Yet one day I heard from my wife that her mum and two aunties had really ripped into senior uncle for not respecting them when he gave a friend from another clan a mature sago palm to harvest without first asking his sisters.

As you say these old ladies too were founts of clan knowledge and even now after the turn of another century manage to maintain some of the customs and retell legends of their ancestors' days.

Having had 5 children in PNG one of many advice I never forget is you should never carry a baby looking over your shoulder. He or she must look to the front. Why? Because a masalai could evil eye or take over the spirit of the little child.

Oh tambu-mama you are still missed!

Peter Kranz

Thank you. I can relate two more anecdotes which say more about Mana than anything.

When I was a nine mile a few months ago, Mana nestled up to me, reached into her bra and brought out a gold watch. It was the very same one we had given to her in 2007.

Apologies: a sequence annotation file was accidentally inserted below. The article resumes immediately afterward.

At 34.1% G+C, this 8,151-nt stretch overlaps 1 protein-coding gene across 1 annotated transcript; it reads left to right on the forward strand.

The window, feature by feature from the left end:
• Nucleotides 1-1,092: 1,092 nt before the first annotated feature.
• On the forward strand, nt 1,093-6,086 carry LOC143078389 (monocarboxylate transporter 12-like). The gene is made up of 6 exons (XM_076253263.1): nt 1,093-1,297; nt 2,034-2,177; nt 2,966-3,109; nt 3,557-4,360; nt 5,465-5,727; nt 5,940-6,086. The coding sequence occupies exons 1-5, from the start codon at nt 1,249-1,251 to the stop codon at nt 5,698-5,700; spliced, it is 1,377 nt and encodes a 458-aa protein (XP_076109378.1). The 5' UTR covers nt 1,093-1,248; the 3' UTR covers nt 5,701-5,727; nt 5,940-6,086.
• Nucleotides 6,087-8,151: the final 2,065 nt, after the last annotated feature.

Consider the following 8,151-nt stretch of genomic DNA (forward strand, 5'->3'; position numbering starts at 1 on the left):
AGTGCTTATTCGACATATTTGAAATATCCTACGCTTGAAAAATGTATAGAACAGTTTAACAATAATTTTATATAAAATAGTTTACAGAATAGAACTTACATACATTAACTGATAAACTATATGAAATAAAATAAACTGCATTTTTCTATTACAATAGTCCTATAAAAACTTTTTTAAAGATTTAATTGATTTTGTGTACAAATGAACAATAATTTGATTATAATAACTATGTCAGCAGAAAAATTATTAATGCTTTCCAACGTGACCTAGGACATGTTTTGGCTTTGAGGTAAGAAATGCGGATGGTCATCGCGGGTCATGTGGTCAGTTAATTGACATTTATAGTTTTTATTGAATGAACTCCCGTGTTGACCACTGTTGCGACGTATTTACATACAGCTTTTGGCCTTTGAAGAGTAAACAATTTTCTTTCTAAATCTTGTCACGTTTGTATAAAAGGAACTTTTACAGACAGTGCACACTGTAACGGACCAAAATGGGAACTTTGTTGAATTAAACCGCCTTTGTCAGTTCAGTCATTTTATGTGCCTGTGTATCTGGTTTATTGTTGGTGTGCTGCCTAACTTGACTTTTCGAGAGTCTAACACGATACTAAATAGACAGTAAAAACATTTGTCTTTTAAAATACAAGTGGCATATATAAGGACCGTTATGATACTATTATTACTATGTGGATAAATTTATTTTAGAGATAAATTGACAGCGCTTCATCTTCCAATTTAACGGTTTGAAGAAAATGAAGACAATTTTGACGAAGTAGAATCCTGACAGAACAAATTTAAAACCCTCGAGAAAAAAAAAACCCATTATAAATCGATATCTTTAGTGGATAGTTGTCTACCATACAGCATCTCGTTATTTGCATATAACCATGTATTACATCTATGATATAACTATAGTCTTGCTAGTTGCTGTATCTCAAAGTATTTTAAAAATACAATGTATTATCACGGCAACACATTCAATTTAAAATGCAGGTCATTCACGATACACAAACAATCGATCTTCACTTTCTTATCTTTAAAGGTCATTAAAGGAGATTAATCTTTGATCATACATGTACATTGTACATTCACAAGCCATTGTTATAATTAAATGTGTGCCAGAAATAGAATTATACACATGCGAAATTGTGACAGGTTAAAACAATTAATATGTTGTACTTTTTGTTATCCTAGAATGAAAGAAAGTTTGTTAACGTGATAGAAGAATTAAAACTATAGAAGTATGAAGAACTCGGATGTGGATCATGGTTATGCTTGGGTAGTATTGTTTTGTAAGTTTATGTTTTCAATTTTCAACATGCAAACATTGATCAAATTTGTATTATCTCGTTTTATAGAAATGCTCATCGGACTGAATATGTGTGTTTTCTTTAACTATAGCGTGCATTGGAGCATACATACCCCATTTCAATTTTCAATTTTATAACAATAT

She said "Peter, the rascols stole all my goods, but I kept this hidden, so they couldn't find it." It just needed a new battery, which she couldn't afford.

Then she gave me a bar of soap. "This is my gift to Rose. I'm sorry I can't give her anything more."

I cried with her.

Michael Dom

Thanks for sharing this great reflection, Peter.

Phil Fitzpatrick

On the other side of the coin it's strange what people like Mana do to you. Somehow they put a lot of things in perspective, a kind of bringing down to earth. Empathy is a great leveller.

I suppose we've all got eccentric or lame duck relatives and friends and most of us go out of our way to avoid them. You don't really know what you are missing when you do that.

I was in South Australia recently and stayed with someone who I would describe as my best friend - we go back a long way. He was introducing me around and took to describing me as eccentric. For some reason I felt chuffed by that description.

Robin Lillicrapp

Well said, Pete. You are privileged to enjoy a relationship amid divergent cultures that calls for mature considerations not often demanded of others.